Travelers call it "la turista" or "Montezuma's revenge." Doctors call itshigellosis, a serious, sometimes fatal, gut infection, which causesdiarrhea, dysentery, cramps and fever. A Japanese bacteriologist, KiyoshiShiga, discovered the vicious bacillus, which now bears his name, in 1897.
This coming January, a group of healthy adult volunteers in Baltimore willgulp down an oral vaccine designed to immunize them against virulentwild-type Shigella flexneri. An attenuated, genetically engineered strain ofthe organism was developed by gastroenterologist Myron Levine, whoheads the University of Maryland's Baltimore-based Center for VaccineDevelopment (CVD).
Levine and Thomas Monath, vice president of research and developmentat OraVax Inc. of Cambridge, Mass., will co-manage the Phase I clinicaltrial of the oral shigella vaccine.
OraVax announced today that it has entered into a five-year, $3.5-millionpartnership with CVD to develop the mutated strain not only to preventshigellosis, but as a live-organism cloning vector to express other bacterialvaccine epitopes.
Among these are the pathogens Clostridium difficile and Helicobacterpylori. The latter was recently indicted as a likely cause of peptic ulcers.OraVax's vice-president of business development, marketing and sales,Robert Rombauer, told BioWorld that his company will soon announce ajust-concluded pact with Vanderbilt University to license its patent-pendingH. pylori gene and gene product.
OraVax's agreement with Maryland's CVD comprises both a five-yearresearch collaboration and patent licensure. "We have made a licensepayment to the university," Rombauer told BioWorld, "and we have aroyalty arrangement." OraVax is picking up the tab for all clinical trials, heexplained, "because the work on this vaccine up to this point has beendone entirely in Levine's lab."
"The vaccine that's going into clinical trials in January is a strain of Shigellflexneri that has been genetically engineered so that its two virulencegenes are deletetion-mutated," OraVax's Monath told BioWorld. "Thus,there is no possibility that they can revert to wild type." One of thesegenes, he explained, controls rate of replication and growth; the other, theability of the bacterium to spread from one intestinal epithelial cell to itsneighbor.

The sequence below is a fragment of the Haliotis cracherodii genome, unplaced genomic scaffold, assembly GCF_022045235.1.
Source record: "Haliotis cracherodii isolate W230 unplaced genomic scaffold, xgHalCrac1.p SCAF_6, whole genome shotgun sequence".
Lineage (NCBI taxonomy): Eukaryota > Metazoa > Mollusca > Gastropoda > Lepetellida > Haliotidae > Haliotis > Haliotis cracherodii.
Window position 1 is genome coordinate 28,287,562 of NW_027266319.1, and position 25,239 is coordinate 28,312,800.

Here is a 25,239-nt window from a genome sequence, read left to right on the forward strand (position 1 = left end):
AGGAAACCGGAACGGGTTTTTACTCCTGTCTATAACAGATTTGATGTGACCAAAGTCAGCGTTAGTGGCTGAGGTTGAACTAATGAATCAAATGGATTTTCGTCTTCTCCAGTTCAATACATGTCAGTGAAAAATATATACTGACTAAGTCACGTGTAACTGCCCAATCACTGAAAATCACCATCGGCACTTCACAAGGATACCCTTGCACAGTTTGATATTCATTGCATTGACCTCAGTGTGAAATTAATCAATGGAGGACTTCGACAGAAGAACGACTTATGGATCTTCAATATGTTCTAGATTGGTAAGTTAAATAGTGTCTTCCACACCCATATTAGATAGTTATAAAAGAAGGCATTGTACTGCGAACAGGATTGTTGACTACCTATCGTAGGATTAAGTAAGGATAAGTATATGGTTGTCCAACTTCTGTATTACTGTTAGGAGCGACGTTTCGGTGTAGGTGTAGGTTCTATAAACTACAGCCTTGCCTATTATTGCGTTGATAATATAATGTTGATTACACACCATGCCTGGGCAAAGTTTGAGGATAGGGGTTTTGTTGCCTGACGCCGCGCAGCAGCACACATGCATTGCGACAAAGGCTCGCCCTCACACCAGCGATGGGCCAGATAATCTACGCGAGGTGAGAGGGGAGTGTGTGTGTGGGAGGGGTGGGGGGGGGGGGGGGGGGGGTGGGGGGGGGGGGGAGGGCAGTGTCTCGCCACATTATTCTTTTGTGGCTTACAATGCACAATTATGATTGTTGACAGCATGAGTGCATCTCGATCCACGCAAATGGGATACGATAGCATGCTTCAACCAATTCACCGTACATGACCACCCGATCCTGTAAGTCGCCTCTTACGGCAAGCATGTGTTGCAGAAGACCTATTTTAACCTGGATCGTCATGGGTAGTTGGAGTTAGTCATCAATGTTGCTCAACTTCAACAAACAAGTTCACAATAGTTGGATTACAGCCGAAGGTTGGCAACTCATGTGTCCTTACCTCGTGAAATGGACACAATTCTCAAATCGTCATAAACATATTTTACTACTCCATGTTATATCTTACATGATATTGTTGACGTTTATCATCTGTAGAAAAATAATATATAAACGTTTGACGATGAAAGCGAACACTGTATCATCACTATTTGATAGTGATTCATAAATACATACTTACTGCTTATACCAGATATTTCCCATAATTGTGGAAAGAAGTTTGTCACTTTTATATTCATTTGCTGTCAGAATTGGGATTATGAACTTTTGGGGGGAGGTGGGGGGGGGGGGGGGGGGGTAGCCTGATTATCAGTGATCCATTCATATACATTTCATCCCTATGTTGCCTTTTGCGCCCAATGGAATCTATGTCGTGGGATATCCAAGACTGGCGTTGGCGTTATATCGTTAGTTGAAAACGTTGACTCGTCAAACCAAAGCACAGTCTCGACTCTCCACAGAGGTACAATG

One of these genes, Monath noted, is protected by a patent application.He added that the bacterium's lipopolysaccharide, a critically protectiveantigen, is fully expressed and generates antibodies.
Animal trials in guinea pigs, mice and monkeys confirm that the largelyattenuated double-mutant microorganism retains enough immunogenicityand replication ability to generate an immune response in a vaccinatedhost. "But these don't answer the critical question," Monath emphasizes."You've got to go into people. They are the only truly acceptable host indysentery."
The Phase I trial next January will be a placebo-controlled, double-blindedstudy. Subjects will get two different doses of the live bacteria. Then, if itproves sufficiently immunogenic and free of side effects, the volunteers willbe brought back and challenged with virulent, wild-type S. flexneri. "Theprotocol is in the university's institutional review board right now forapproval," Monath said.